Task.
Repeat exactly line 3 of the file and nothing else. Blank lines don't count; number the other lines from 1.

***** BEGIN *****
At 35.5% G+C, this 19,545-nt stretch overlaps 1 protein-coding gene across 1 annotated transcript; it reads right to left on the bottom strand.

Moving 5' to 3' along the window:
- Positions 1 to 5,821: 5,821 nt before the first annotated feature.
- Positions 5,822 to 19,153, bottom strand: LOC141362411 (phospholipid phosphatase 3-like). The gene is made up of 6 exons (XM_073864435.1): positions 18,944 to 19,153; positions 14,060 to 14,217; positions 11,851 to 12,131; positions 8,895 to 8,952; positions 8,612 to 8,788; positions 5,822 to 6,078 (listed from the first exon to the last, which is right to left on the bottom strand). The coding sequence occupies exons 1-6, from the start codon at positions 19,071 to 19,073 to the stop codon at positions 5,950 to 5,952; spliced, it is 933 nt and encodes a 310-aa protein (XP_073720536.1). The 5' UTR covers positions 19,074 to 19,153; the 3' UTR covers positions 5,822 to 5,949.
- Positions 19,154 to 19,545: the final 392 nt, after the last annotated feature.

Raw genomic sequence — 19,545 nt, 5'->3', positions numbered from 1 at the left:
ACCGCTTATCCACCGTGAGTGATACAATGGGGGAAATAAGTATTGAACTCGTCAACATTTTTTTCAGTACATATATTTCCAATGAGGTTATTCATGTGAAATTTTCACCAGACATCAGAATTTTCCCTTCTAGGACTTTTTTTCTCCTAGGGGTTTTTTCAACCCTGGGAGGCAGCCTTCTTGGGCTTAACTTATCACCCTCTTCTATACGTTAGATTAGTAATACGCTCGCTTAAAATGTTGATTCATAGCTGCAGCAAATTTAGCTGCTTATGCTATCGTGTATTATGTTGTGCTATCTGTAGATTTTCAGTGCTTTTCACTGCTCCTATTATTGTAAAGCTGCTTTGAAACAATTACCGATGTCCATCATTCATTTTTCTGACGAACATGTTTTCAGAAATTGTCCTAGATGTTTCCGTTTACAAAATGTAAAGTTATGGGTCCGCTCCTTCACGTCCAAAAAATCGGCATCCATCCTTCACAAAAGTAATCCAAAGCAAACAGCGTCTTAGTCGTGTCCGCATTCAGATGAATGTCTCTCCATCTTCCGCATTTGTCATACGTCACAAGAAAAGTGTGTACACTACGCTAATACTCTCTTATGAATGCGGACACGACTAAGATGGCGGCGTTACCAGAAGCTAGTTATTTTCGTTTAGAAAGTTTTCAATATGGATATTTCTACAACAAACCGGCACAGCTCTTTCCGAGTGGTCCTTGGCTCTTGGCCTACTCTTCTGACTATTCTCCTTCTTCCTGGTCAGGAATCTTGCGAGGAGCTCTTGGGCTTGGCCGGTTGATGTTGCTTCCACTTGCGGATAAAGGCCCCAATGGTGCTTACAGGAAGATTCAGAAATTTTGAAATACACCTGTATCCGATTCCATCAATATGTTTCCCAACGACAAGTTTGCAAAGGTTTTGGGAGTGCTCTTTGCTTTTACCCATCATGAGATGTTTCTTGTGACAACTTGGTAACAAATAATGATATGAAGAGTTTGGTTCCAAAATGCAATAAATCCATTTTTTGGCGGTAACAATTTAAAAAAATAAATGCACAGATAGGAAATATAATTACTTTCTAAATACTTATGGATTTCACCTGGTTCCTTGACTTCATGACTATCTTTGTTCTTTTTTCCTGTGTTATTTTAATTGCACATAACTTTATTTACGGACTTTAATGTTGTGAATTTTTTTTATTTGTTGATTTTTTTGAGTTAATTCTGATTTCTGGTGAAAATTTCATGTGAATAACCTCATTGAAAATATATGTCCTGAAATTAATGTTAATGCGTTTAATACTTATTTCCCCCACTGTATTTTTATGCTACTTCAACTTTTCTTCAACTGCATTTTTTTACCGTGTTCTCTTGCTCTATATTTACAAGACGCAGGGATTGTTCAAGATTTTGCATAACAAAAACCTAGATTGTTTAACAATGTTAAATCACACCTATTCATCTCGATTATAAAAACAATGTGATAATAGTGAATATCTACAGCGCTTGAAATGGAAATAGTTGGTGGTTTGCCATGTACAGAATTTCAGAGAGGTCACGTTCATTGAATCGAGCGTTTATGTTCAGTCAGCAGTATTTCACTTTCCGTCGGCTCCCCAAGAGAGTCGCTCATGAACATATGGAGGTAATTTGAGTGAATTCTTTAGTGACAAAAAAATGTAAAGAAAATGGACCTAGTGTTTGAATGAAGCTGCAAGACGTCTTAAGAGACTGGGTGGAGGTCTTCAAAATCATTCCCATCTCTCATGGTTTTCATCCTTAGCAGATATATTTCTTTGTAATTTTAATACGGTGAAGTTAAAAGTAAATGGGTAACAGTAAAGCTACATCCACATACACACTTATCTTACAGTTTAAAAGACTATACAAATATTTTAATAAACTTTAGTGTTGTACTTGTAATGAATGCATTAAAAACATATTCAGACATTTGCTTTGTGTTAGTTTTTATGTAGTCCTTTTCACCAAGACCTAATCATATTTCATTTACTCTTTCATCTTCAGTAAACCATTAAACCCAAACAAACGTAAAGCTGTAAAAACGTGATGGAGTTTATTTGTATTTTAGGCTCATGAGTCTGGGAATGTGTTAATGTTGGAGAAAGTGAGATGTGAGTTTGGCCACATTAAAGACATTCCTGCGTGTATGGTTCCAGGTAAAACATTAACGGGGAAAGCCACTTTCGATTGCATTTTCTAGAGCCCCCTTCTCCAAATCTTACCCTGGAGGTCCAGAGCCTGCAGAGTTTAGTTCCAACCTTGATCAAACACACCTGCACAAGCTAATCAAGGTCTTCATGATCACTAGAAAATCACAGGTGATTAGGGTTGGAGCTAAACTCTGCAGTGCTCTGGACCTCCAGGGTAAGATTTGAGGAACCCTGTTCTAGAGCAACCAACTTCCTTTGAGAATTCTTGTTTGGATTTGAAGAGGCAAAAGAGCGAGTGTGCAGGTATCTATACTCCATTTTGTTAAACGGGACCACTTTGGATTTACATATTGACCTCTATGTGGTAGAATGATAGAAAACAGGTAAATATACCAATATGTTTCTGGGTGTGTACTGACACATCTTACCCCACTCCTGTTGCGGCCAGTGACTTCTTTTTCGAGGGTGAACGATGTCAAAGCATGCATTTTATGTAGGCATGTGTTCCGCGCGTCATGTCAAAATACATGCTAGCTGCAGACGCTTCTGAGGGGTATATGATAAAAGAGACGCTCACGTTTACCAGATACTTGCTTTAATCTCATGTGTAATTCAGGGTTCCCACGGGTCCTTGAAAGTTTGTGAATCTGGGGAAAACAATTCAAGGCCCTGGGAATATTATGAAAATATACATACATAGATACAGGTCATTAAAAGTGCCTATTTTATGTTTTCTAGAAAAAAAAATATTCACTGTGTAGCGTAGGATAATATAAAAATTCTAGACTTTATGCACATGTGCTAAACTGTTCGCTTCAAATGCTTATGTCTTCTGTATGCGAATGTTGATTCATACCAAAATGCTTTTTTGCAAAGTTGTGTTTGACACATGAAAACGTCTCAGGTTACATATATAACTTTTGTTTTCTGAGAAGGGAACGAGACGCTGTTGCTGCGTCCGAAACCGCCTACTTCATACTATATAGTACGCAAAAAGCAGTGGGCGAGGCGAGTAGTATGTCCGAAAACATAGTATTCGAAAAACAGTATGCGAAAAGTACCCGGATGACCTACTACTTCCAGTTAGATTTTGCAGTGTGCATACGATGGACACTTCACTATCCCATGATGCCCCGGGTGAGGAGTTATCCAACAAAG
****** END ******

- Positions 1 to 5,821: 5,821 nt before the first annotated feature.